This post originally appeared Aug. 20. Today's update includes additional reporting and comments.
The FDA late last month extended to Sept. 15 the comment period for its plan to regulate laboratory-developed tests.
The clinical lab community now has an extra month to voice its concerns about the agency's proposed strategy. The original comment period closed Aug. 15.
The additional time could help stakeholders to regroup and demand that the FDA work more closely with CMS and other agencies to ensure that reimbursement policies keep pace with the expected additional regulatory compliance costs that will accrue with FDA's LDT plans.
According to a posting in the Federal Register yesterday, the FDA said it has reopened the comment period to “update comments and receive any new information.”
The agency explained that after publishing its original timeline notice on June 17, it "received a request to allow interested persons additional time to comment."
It said the "requester" — it wasn't named — "asserted that the initial time period was insufficient to respond fully to FDA’s specific requests for comments and to allow potential respondents to thoroughly evaluate and address pertinent issues,” according to the new FR post.
At least stakeholders in the clinical lab community have this stay of institution. The reimbursement front, on the other hand, remains gloomy.
But some light does appear to be shining: FDA and CMS in June quietly penned a Memorandum of Understanding that aims to "build infrastructure and processes that meet the common needs for evaluating ... coverage [and] payment," among other things. More on that below.
As I wrote in July, the need to match reimbursement with additional regulatory costs "will be a real issue, and the question will be how widespread it will be," said Jeffrey Kant, chair of Economic Affairs Committee at the Association for Molecular Pathology.
"But the whole breadth of the LDT [regulatory changes] is still up in the air," he said. "You're not going to get any response from payors until they see what the lay of the land is."
And according to Joe Ferrara, president of the consultancy Boston Healthcare Associates, "what needs to happen is an attendant visibility on the reimbursement side that doesn't really exist today, which is making sure that, 'OK, fine, if I have to make the investment to secure FDA approval that's greater than it was before, I want to make sure that reimbursement is appropriately adjusted to reflect the additional evidence investment."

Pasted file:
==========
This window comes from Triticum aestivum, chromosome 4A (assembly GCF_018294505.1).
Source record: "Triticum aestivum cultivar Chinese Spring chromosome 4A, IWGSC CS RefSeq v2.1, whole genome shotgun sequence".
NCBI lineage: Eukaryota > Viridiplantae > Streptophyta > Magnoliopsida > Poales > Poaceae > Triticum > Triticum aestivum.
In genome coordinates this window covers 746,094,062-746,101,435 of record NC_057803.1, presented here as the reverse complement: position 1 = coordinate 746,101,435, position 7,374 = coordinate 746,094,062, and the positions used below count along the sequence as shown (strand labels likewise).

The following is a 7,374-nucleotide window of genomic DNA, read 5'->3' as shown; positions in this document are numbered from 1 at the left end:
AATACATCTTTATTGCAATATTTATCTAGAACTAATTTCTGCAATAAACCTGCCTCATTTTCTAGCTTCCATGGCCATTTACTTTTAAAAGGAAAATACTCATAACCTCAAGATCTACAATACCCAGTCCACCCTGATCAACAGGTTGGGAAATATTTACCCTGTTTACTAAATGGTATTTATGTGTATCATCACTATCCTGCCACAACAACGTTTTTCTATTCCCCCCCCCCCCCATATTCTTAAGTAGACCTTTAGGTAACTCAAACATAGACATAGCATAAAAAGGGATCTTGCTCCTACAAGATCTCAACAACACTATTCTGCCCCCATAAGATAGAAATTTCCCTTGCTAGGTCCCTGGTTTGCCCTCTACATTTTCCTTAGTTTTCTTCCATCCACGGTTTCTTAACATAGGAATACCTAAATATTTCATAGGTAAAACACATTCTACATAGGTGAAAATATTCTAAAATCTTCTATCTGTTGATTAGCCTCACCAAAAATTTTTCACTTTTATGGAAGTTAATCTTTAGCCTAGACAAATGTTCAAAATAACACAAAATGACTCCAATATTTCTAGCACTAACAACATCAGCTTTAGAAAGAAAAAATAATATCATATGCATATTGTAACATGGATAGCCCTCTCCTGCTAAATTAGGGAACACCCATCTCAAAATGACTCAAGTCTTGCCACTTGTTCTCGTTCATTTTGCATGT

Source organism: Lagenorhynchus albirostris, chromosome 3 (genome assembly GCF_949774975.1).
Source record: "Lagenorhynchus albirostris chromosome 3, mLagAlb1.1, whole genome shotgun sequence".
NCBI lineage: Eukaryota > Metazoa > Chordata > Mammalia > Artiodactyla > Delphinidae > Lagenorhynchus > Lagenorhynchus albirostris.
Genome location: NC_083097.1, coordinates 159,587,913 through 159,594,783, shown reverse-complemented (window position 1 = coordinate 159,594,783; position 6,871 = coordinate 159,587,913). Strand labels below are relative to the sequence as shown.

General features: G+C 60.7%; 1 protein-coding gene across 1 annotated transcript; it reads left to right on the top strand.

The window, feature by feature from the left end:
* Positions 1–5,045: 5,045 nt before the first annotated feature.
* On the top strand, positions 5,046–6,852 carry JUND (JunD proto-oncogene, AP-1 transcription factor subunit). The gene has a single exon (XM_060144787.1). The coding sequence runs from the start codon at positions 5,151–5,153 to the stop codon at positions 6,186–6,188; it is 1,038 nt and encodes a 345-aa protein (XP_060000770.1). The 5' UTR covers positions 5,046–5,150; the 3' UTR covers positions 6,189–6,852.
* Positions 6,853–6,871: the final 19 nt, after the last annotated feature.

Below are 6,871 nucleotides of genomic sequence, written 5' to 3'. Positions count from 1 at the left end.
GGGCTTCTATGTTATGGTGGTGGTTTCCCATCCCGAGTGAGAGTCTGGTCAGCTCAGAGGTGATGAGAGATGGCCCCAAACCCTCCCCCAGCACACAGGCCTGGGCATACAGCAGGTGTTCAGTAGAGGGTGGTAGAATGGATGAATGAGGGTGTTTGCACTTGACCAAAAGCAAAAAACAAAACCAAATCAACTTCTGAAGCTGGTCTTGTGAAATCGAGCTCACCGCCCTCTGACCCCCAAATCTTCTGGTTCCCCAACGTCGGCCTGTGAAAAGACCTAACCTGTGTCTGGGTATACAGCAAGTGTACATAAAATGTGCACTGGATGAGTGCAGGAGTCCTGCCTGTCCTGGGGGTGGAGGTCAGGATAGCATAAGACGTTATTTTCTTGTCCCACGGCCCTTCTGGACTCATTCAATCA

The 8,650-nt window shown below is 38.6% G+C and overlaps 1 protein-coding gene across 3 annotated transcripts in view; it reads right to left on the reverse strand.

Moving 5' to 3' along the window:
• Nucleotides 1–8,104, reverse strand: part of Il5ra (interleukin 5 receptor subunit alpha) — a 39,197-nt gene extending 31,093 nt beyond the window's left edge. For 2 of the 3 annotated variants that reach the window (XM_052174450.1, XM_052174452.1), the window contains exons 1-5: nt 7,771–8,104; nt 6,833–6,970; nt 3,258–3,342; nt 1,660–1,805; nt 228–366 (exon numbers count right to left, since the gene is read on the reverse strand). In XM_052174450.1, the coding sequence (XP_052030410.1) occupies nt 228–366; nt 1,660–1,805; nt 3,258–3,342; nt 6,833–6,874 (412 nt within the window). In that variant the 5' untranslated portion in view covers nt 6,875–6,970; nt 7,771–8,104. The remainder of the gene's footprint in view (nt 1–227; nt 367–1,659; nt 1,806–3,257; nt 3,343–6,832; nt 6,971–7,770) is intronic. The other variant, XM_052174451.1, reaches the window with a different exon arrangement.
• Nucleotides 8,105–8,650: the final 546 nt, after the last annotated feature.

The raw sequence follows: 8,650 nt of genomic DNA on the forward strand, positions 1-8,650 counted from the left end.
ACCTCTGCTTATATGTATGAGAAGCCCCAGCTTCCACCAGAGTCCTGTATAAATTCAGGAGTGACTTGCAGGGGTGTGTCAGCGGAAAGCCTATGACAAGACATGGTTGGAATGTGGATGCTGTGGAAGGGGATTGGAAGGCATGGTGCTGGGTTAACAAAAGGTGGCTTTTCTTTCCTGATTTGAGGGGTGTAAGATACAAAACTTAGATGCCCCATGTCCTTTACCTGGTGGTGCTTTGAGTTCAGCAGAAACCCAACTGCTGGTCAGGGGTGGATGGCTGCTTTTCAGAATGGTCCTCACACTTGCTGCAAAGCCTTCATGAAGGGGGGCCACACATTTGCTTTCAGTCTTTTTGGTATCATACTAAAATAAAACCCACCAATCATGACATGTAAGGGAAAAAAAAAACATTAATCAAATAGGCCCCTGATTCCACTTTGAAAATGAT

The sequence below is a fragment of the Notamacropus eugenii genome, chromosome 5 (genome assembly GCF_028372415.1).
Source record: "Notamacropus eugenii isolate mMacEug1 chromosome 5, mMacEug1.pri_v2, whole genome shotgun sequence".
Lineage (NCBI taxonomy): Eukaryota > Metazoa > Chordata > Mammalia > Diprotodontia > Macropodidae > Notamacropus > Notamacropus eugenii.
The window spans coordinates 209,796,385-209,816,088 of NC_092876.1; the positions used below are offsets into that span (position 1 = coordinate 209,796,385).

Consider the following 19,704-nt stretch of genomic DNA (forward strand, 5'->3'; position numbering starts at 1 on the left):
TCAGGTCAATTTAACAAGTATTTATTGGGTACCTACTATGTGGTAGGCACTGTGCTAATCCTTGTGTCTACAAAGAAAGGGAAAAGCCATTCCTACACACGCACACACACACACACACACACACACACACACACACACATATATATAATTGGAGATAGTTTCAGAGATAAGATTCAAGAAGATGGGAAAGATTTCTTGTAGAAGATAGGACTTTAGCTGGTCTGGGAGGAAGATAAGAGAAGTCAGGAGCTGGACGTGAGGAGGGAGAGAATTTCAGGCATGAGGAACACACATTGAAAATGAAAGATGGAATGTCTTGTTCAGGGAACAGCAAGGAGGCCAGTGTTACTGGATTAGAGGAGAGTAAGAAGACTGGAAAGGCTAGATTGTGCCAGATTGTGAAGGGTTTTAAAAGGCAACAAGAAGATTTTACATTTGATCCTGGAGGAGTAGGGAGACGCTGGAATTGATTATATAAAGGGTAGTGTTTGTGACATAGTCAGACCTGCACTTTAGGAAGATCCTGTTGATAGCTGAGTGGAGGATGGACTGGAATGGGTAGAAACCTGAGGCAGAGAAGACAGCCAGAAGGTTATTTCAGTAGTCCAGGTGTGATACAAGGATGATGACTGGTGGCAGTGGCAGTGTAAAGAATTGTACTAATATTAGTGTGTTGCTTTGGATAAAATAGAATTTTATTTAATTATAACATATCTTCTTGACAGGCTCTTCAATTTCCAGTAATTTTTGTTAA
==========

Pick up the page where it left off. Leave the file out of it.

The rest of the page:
It's already widely known that there is a gaping chasm between what the FDA does and what CMS decides to cover. But at least there has been some movement to close the gap: In July the two agencies penned a Memorandum of Understanding among whose goals is to "build infrastructure and processes that meet the common needs for evaluating the safety, efficacy, utilization, coverage, payment, and clinical benefit of drugs, biologics and medical devices [emphasis added]."
But according to CMS spokesperson Ellen Griffith, "at this point I don’t think CMS would have anything to say about how what the FDA ultimately decides to do would affect how Medicare pays for those services," in this case reimbursing at a greater level for LDTs newly designated as IVDs.
"Our payment rates for laboratory tests are generally based on the Clinical Laboratory Fee Schedule, and the payment methodology is determined by statute," she added.
Now we get a reminder of just how far removed the two agencies are — an especially troubling fact considering the additional cost burden labs will face when the agency begins to roll out its new LDT scheme.
In an interview with Newsweek last month, OIVD chief Alberto Gutierrez and Elizabeth Mansfield, the office's director for personalized medicine, noted that the agency does not factor in costs when reviewing new devices, including diagnostics.
Asked by reporter Mary Carmichael if the agency, when considering whether to approve a device or not, takes "into account the cost that would impose on companies or the general impact on the industry," Gutierrez said "No. No. Our review does not … take into account cost."
Nor should it; it's not part of the agency's job.
Still, with this in mind stakeholders, and especially the organizations that represent them — I specifically call out this one, this one, this one, and this one — should do everything in their power to ensure that the two agencies at least begin a dialogue.
Allowing CMS to ignore the opportunity to reduce the remunerative insult to the economic injury FDA may soon be inflicting on the clinical lab community would be a terrible mistake.